“It’s something that’s on my mind,” the chancellor told a fringe meeting at the Conservative Party conference, agreeing with a questioner who branded it the “most hated tax”.
Mr Javid said: “I shouldn’t say too much now, but I understand the arguments against that tax.
“I do think that when people have paid taxes already, through work or through investments and capital gains and other taxes, there is a real issue with then asking them, on that income, to pay taxes all over again.
“Sensible changes have already been made, but it’s something that’s on my mind.”
Scrapping the tax would be hugely expensive – it raised £5.3bn for the Treasury last year – at a time when the government is promising to spend many billions more on public services.
But it would benefit only the richest 5 per cent of families which pay it, fewer than 25,000 estates across the country each year.
Strikingly, Mr Javid dropped the hint just hours after refusing to confirm the four-year-long freeze on benefits – blamed for a recent sharp rise in child poverty – would be lifted next year.
The tax is paid on the property, money and possessions of someone who has died with an estate valued at £325,000 or more.
However, it is not charged if anything above this threshold is left to a husband or wife, civil partner, charity, or a community amateur sports club.
Nevertheless, criticism has grown because the threshold has been frozen for a decade and because rising property prices means more people have been caught.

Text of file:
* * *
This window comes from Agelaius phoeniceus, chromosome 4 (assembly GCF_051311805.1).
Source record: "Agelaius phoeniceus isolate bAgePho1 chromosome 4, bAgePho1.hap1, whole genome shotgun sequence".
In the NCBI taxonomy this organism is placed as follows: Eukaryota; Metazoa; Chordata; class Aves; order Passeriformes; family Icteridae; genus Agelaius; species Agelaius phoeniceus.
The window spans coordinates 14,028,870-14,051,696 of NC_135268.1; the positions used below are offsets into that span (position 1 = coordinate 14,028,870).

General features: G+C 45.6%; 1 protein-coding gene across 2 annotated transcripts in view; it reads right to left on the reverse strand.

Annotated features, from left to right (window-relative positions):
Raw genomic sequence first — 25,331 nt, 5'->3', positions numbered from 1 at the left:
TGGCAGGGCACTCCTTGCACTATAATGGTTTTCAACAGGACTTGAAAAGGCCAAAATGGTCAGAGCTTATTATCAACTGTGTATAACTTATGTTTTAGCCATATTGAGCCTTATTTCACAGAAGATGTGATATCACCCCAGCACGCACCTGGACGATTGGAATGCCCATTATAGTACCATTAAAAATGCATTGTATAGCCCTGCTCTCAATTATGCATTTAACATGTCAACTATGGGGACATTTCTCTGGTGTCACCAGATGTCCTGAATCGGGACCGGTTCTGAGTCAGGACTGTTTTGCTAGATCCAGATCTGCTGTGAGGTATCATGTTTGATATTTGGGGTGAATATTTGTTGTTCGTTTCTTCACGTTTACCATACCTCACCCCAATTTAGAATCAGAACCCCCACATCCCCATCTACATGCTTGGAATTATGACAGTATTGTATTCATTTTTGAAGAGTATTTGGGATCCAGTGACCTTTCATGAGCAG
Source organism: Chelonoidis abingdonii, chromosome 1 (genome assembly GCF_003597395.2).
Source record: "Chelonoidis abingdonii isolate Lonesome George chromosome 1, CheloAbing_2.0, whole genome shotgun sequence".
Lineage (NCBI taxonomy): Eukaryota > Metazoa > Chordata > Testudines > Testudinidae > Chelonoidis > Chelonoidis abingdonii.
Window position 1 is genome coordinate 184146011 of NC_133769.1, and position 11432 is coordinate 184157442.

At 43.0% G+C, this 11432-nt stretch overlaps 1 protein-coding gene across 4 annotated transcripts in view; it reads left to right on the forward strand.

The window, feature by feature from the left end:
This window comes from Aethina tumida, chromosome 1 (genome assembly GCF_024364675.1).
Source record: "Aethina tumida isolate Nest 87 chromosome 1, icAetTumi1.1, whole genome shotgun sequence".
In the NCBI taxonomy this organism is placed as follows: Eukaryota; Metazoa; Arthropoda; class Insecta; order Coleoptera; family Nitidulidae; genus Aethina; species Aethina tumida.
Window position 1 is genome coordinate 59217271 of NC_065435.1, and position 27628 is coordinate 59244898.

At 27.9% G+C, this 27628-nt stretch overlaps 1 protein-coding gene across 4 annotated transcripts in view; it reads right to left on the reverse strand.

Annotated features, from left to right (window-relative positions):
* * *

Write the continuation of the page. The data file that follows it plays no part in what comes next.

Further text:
In January last year, then-chancellor Philip Hammond asked the independent Office of Tax Simplification to carry out a review, but only into the working of the tax – not to consider whether it should be abolished.
Earlier this month, the independent Resolution Foundation warned that scrapping the tax would hand “an average of £179,000” to each benefiting estate.
“And even that average hides the scale of the giveaway to the super-rich,” wrote Torsten Bell, its director.
“If we’d abolished inheritance tax in 2015-16, 70 per cent of the benefit would have gone to those with estates of over £1m, and a huge 40 per cent to just 528 estates worth over £2m.
“That’s 528 people getting an average tax cut of just over £1m each, at a time when child poverty is rising.”
A Labour Party spokesperson said: “Javid is showing the Tories’ true colours. On the day that homeless deaths reach a record high, they’re more interested in talking about a massive handout to the country’s richest elites than reversing austerity.”
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